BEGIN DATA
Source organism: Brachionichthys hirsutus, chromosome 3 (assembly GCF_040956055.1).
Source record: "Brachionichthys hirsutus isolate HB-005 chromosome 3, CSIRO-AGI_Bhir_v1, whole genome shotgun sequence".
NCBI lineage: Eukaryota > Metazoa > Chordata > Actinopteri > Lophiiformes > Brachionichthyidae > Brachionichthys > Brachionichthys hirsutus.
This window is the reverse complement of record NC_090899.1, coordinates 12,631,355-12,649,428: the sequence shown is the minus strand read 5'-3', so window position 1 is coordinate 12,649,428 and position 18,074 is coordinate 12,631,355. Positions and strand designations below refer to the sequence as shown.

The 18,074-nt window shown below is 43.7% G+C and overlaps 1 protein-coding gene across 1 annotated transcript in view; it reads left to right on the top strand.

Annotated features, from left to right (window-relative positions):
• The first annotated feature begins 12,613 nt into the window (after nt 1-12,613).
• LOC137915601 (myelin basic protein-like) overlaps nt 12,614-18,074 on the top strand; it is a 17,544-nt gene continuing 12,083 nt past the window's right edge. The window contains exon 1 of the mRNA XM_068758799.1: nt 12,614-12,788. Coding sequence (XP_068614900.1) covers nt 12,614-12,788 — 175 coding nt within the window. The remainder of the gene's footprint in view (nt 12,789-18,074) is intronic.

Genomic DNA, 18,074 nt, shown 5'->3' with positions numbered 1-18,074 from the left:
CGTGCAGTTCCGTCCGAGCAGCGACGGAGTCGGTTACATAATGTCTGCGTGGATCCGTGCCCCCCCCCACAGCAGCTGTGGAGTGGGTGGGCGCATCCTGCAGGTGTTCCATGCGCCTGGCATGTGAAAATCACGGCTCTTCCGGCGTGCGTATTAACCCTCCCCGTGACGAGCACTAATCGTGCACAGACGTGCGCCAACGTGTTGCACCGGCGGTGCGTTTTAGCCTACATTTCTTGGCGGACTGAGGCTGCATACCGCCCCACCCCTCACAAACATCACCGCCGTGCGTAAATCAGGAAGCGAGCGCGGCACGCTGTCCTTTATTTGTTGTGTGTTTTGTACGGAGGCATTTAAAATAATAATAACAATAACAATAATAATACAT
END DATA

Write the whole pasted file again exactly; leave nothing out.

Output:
Source organism: Brachionichthys hirsutus, chromosome 3 (assembly GCF_040956055.1).
Source record: "Brachionichthys hirsutus isolate HB-005 chromosome 3, CSIRO-AGI_Bhir_v1, whole genome shotgun sequence".
NCBI lineage: Eukaryota > Metazoa > Chordata > Actinopteri > Lophiiformes > Brachionichthyidae > Brachionichthys > Brachionichthys hirsutus.
This window is the reverse complement of record NC_090899.1, coordinates 12,631,355-12,649,428: the sequence shown is the minus strand read 5'-3', so window position 1 is coordinate 12,649,428 and position 18,074 is coordinate 12,631,355. Positions and strand designations below refer to the sequence as shown.

The 18,074-nt window shown below is 43.7% G+C and overlaps 1 protein-coding gene across 1 annotated transcript in view; it reads left to right on the top strand.

Annotated features, from left to right (window-relative positions):
• The first annotated feature begins 12,613 nt into the window (after nt 1-12,613).
• LOC137915601 (myelin basic protein-like) overlaps nt 12,614-18,074 on the top strand; it is a 17,544-nt gene continuing 12,083 nt past the window's right edge. The window contains exon 1 of the mRNA XM_068758799.1: nt 12,614-12,788. Coding sequence (XP_068614900.1) covers nt 12,614-12,788 — 175 coding nt within the window. The remainder of the gene's footprint in view (nt 12,789-18,074) is intronic.

Genomic DNA, 18,074 nt, shown 5'->3' with positions numbered 1-18,074 from the left:
CGTGCAGTTCCGTCCGAGCAGCGACGGAGTCGGTTACATAATGTCTGCGTGGATCCGTGCCCCCCCCCACAGCAGCTGTGGAGTGGGTGGGCGCATCCTGCAGGTGTTCCATGCGCCTGGCATGTGAAAATCACGGCTCTTCCGGCGTGCGTATTAACCCTCCCCGTGACGAGCACTAATCGTGCACAGACGTGCGCCAACGTGTTGCACCGGCGGTGCGTTTTAGCCTACATTTCTTGGCGGACTGAGGCTGCATACCGCCCCACCCCTCACAAACATCACCGCCGTGCGTAAATCAGGAAGCGAGCGCGGCACGCTGTCCTTTATTTGTTGTGTGTTTTGTACGGAGGCATTTAAAATAATAATAACAATAACAATAATAATACAT